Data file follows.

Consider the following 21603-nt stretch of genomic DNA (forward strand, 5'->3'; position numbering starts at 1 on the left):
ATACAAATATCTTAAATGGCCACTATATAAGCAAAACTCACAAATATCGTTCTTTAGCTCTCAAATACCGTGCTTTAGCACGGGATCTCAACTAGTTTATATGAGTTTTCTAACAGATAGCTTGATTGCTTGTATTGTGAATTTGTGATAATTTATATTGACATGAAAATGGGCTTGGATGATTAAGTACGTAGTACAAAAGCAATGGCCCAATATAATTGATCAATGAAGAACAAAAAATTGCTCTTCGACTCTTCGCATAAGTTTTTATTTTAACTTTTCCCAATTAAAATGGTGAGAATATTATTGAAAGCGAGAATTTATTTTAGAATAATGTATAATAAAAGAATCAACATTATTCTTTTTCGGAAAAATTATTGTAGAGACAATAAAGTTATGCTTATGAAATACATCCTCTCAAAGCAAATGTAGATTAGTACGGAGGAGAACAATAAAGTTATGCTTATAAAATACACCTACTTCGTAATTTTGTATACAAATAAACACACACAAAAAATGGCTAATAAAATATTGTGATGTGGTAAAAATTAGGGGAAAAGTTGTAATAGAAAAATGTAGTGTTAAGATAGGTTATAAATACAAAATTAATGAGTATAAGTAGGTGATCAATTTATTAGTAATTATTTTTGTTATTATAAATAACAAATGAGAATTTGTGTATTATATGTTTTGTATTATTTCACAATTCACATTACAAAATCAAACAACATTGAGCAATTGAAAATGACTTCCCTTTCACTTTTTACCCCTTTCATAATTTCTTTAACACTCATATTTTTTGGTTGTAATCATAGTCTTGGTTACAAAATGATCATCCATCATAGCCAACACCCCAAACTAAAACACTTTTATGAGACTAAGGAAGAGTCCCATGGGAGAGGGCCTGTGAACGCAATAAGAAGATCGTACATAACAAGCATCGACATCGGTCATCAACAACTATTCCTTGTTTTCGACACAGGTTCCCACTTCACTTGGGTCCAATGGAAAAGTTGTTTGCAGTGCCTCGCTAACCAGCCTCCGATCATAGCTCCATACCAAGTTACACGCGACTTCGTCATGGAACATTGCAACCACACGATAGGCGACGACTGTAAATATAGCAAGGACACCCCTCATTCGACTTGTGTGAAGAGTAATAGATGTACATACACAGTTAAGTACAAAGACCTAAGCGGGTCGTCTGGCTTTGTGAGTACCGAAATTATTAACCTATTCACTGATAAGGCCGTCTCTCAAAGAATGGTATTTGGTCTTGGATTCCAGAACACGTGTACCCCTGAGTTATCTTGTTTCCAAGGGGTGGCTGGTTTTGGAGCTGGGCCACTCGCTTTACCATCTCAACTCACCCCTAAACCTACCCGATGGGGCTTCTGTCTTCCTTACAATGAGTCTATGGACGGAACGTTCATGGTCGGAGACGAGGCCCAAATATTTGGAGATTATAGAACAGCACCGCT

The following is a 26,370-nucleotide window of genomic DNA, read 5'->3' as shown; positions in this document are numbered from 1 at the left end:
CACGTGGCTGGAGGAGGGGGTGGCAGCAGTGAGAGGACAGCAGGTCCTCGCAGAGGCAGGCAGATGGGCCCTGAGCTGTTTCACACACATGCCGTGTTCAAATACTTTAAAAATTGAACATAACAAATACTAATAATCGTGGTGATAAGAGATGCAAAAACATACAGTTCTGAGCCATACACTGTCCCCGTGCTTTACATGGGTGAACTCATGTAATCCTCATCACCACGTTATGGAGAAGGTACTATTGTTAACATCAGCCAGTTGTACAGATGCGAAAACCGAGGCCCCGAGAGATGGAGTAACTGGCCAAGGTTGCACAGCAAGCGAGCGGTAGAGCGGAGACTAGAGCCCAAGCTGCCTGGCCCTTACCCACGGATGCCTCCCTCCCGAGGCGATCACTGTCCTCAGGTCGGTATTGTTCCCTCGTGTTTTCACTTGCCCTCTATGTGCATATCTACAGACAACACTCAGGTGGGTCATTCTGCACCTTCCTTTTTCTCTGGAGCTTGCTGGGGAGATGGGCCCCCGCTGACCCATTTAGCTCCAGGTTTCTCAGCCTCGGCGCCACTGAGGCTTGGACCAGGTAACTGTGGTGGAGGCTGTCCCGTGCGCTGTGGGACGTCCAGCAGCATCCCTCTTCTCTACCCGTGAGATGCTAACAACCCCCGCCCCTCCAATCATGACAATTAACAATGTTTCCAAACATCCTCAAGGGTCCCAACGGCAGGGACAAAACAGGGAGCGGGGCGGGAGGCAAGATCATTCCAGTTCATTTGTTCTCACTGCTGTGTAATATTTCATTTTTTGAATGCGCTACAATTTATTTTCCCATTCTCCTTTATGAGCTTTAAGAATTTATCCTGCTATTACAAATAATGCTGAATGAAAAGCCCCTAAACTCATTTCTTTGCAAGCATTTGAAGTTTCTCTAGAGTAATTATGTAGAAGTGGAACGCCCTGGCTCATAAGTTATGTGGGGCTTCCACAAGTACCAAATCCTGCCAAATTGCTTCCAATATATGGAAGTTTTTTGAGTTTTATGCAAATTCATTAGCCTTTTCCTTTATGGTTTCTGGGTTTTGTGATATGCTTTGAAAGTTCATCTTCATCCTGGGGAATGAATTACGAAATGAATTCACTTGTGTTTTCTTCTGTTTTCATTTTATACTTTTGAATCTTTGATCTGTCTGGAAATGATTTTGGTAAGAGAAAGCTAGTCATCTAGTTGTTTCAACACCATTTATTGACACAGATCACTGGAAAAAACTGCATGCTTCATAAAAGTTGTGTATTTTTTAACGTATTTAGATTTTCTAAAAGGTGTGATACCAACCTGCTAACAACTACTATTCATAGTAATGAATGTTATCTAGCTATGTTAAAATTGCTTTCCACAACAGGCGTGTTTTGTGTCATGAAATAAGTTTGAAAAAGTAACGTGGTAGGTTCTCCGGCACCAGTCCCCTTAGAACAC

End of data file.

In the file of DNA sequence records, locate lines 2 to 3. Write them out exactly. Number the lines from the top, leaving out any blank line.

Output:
ATACAAATATCTTAAATGGCCACTATATAAGCAAAACTCACAAATATCGTTCTTTAGCTCTCAAATACCGTGCTTTAGCACGGGATCTCAACTAGTTTATATGAGTTTTCTAACAGATAGCTTGATTGCTTGTATTGTGAATTTGTGATAATTTATATTGACATGAAAATGGGCTTGGATGATTAAGTACGTAGTACAAAAGCAATGGCCCAATATAATTGATCAATGAAGAACAAAAAATTGCTCTTCGACTCTTCGCATAAGTTTTTATTTTAACTTTTCCCAATTAAAATGGTGAGAATATTATTGAAAGCGAGAATTTATTTTAGAATAATGTATAATAAAAGAATCAACATTATTCTTTTTCGGAAAAATTATTGTAGAGACAATAAAGTTATGCTTATGAAATACATCCTCTCAAAGCAAATGTAGATTAGTACGGAGGAGAACAATAAAGTTATGCTTATAAAATACACCTACTTCGTAATTTTGTATACAAATAAACACACACAAAAAATGGCTAATAAAATATTGTGATGTGGTAAAAATTAGGGGAAAAGTTGTAATAGAAAAATGTAGTGTTAAGATAGGTTATAAATACAAAATTAATGAGTATAAGTAGGTGATCAATTTATTAGTAATTATTTTTGTTATTATAAATAACAAATGAGAATTTGTGTATTATATGTTTTGTATTATTTCACAATTCACATTACAAAATCAAACAACATTGAGCAATTGAAAATGACTTCCCTTTCACTTTTTACCCCTTTCATAATTTCTTTAACACTCATATTTTTTGGTTGTAATCATAGTCTTGGTTACAAAATGATCATCCATCATAGCCAACACCCCAAACTAAAACACTTTTATGAGACTAAGGAAGAGTCCCATGGGAGAGGGCCTGTGAACGCAATAAGAAGATCGTACATAACAAGCATCGACATCGGTCATCAACAACTATTCCTTGTTTTCGACACAGGTTCCCACTTCACTTGGGTCCAATGGAAAAGTTGTTTGCAGTGCCTCGCTAACCAGCCTCCGATCATAGCTCCATACCAAGTTACACGCGACTTCGTCATGGAACATTGCAACCACACGATAGGCGACGACTGTAAATATAGCAAGGACACCCCTCATTCGACTTGTGTGAAGAGTAATAGATGTACATACACAGTTAAGTACAAAGACCTAAGCGGGTCGTCTGGCTTTGTGAGTACCGAAATTATTAACCTATTCACTGATAAGGCCGTCTCTCAAAGAATGGTATTTGGTCTTGGATTCCAGAACACGTGTACCCCTGAGTTATCTTGTTTCCAAGGGGTGGCTGGTTTTGGAGCTGGGCCACTCGCTTTACCATCTCAACTCACCCCTAAACCTACCCGATGGGGCTTCTGTCTTCCTTACAATGAGTCTATGGACGGAACGTTCATGGTCGGAGACGAGGCCCAAATATTTGGAGATTATAGAACAGCACCGCT

The following is a 26,370-nucleotide window of genomic DNA, read 5'->3' as shown; positions in this document are numbered from 1 at the left end: